Regarding edible use of Arbutus unedo, Facciola, CORNUCOPIA II (Kampong Publications) says
    “The sweet, somewhat mealy fruits are eaten raw, preserved, used in sherbets, or made into syrup, wine, aguardente, liqueurs, or a ciderlike beverage. In Portugal there is a large-fruited form grown from seeds which is sold in the markets. Source of the famous miele di corbezzelo of Sardinia, a rare chestnut-colored honey that is highly esteemed for its pungent, spicy flavor featuring overtones of peppery mint or menthol.”

  18. Nancy Field

    Speaking of palatabilty, deer seem to love eating the foliage of arbutus unedo. I had hoped that, considering the success of the native Arbutus menziesii in the Victoria (B.C.) area, the ever-hungry deer would give it a miss…no such luck!

  19. Juan

    We have a Arbutus unedo tree that has had (for ~ 3 years) a fungus on the leaves (which grow up normally but then get black spots and curl up and dry). Any suggestions how to treat fungus in this tree; the usual fungicides don’t work. Thanks.

  20. Roger Milton

    I have two strawberry trees (arbutus unedo) that
    have been for some 18 years and have done very well
    until this year and I see a lot of yellowing of the
    leaves on one of them! Do I need to worry about losing this tree??

  21. Denis

    Arbutus menziesii has been mentioned several times the comments, which brings up a question. Is there evidence of hybridization? A. unedo is grown frequently as a landscaping plant. The grounds of one public school in Tigard or Tualatin, Oregon has quite a few growing along the parking lot.
    I wonder also if they have the ability to serve as a root stock for A. menziesii, since our native Arbutus is desirable but difficult to transplant.

  22. Francis

    Thanks very helpful!!!!!!!!!!!!!!!!

  23. Jon Gorton

    Thanks for the interesting posts. We have one in our front garden near the coast in Perth Western Australia. I have been picking 10-15 berrys from the tree, or collecting from the ground beneath every day for the last few weeks. Sweet almost peach like in flavour but quite gritty. I don’t know the age of our tree as it was here when we bought the house but it is about 3-4 metres tall and the canopy(?)about 6 metres in diameter. Feel free to contact me if you want more info. jon.gorton@bigpond.com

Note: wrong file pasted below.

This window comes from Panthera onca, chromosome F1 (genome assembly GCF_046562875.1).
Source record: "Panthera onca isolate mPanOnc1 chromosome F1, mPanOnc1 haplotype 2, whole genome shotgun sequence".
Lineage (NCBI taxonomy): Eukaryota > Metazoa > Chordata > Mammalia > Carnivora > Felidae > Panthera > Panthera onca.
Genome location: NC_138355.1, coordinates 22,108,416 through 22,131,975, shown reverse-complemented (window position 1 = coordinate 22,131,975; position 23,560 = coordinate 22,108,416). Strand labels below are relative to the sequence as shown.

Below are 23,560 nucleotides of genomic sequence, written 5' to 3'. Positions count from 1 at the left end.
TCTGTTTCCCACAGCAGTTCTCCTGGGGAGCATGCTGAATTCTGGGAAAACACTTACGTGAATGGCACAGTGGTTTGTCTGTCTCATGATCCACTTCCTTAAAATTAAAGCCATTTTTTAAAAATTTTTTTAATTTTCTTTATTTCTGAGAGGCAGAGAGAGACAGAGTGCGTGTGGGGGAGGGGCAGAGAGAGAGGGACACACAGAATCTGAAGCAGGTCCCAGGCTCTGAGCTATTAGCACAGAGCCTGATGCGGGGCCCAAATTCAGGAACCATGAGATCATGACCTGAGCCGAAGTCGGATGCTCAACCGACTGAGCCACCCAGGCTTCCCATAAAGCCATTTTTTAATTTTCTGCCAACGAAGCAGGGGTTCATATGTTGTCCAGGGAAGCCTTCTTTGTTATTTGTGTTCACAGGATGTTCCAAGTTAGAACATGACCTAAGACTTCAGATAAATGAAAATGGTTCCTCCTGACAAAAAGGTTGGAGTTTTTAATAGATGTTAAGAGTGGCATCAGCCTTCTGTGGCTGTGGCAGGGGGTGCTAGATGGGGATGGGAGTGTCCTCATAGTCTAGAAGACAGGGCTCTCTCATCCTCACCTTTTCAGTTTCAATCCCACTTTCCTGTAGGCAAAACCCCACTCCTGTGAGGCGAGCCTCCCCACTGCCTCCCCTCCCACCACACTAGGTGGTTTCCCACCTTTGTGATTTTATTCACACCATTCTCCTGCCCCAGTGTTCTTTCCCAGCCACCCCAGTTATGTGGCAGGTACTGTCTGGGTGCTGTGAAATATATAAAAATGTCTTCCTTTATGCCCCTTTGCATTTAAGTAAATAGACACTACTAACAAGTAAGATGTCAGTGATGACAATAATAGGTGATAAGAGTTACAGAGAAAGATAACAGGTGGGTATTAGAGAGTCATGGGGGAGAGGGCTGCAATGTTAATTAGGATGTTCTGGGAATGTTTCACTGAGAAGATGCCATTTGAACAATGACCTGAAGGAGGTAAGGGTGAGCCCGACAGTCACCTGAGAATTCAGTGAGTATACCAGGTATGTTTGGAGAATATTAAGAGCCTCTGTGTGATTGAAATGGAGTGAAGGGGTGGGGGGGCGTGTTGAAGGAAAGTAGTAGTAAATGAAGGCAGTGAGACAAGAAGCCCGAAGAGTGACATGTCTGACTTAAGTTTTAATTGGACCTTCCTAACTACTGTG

24. mickey

    After living in our new house for about 2 years now I finally took the time to figure out what the three trees in our back yard were. Arbutus Unedo for sure. I trimmed the trees way bakc last fall and now the fruit is coming like crazy. Not exactly sure the best way to prepare it, but the taste is sweet and a gritty and overall pleasent. Any preparation ideas?

  25. dannybananas

    I’ve been eating this fruit raw for quite a while. There are several of these trees lining the walk-way in front of a building at work. I find that if you gently roll them on a cloth, like denim or some other cotton, a lot of the ‘grittiness’ from the skin is removed. The flavor is mild, with hints of citrus and plum.
    If I were of a mind to prepare them I’d probably try making simple preserves out of them, or maybe a sorbet, wash and freeze the whole fruits, then into the food processor or blender with some simple syrup. Yeah, and drizzle that with juice from one of my neighbors pomegranates… this will work well.